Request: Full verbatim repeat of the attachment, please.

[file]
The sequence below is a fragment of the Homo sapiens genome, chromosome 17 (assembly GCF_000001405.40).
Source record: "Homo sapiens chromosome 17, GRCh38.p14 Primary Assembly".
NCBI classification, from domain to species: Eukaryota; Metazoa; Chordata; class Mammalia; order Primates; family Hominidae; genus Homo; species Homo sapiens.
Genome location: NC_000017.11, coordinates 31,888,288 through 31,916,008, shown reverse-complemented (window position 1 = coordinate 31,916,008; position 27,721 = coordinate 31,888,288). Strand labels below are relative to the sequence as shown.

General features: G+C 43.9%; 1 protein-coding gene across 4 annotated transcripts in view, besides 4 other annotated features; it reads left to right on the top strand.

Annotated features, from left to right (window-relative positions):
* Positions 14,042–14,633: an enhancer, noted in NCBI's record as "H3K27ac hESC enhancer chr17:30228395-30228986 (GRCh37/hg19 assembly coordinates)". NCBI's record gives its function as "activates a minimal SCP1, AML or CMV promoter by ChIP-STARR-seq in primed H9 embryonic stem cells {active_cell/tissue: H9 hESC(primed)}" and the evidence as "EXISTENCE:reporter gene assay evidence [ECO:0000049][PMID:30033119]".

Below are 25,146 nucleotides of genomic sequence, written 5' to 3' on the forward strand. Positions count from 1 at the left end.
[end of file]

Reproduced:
The sequence below is a fragment of the Homo sapiens genome, chromosome 17 (assembly GCF_000001405.40).
Source record: "Homo sapiens chromosome 17, GRCh38.p14 Primary Assembly".
NCBI classification, from domain to species: Eukaryota; Metazoa; Chordata; class Mammalia; order Primates; family Hominidae; genus Homo; species Homo sapiens.
Genome location: NC_000017.11, coordinates 31,888,288 through 31,916,008, shown reverse-complemented (window position 1 = coordinate 31,916,008; position 27,721 = coordinate 31,888,288). Strand labels below are relative to the sequence as shown.

General features: G+C 43.9%; 1 protein-coding gene across 4 annotated transcripts in view, besides 4 other annotated features; it reads left to right on the top strand.

Annotated features, from left to right (window-relative positions):
* Positions 14,042–14,633: an enhancer, noted in NCBI's record as "H3K27ac hESC enhancer chr17:30228395-30228986 (GRCh37/hg19 assembly coordinates)". NCBI's record gives its function as "activates a minimal SCP1, AML or CMV promoter by ChIP-STARR-seq in primed H9 embryonic stem cells {active_cell/tissue: H9 hESC(primed)}" and the evidence as "EXISTENCE:reporter gene assay evidence [ECO:0000049][PMID:30033119]".

Below are 25,146 nucleotides of genomic sequence, written 5' to 3' on the forward strand. Positions count from 1 at the left end.